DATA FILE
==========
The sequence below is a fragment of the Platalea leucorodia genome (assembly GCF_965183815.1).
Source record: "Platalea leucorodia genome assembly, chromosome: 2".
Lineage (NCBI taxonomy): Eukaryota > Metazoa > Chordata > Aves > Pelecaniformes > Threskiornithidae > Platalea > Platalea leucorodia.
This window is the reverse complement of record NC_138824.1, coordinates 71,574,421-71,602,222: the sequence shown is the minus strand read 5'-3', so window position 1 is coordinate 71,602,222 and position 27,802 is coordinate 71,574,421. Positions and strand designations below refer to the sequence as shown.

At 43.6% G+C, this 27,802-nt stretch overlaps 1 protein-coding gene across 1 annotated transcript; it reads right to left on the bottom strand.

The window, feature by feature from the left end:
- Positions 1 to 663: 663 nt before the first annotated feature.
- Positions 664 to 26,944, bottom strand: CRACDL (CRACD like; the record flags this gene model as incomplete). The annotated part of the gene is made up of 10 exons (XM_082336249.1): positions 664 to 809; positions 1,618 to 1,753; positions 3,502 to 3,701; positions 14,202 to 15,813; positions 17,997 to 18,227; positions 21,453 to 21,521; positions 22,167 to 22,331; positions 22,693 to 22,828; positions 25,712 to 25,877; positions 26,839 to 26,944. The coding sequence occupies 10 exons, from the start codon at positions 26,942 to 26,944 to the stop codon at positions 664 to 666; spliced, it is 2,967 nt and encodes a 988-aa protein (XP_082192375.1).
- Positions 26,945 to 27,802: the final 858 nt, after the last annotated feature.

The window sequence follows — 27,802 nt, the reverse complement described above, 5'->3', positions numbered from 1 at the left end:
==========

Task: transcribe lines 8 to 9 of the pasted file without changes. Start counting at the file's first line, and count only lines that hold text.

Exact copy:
- Positions 664 to 26,944, bottom strand: CRACDL (CRACD like; the record flags this gene model as incomplete). The annotated part of the gene is made up of 10 exons (XM_082336249.1): positions 664 to 809; positions 1,618 to 1,753; positions 3,502 to 3,701; positions 14,202 to 15,813; positions 17,997 to 18,227; positions 21,453 to 21,521; positions 22,167 to 22,331; positions 22,693 to 22,828; positions 25,712 to 25,877; positions 26,839 to 26,944. The coding sequence occupies 10 exons, from the start codon at positions 26,942 to 26,944 to the stop codon at positions 664 to 666; spliced, it is 2,967 nt and encodes a 988-aa protein (XP_082192375.1).
- Positions 26,945 to 27,802: the final 858 nt, after the last annotated feature.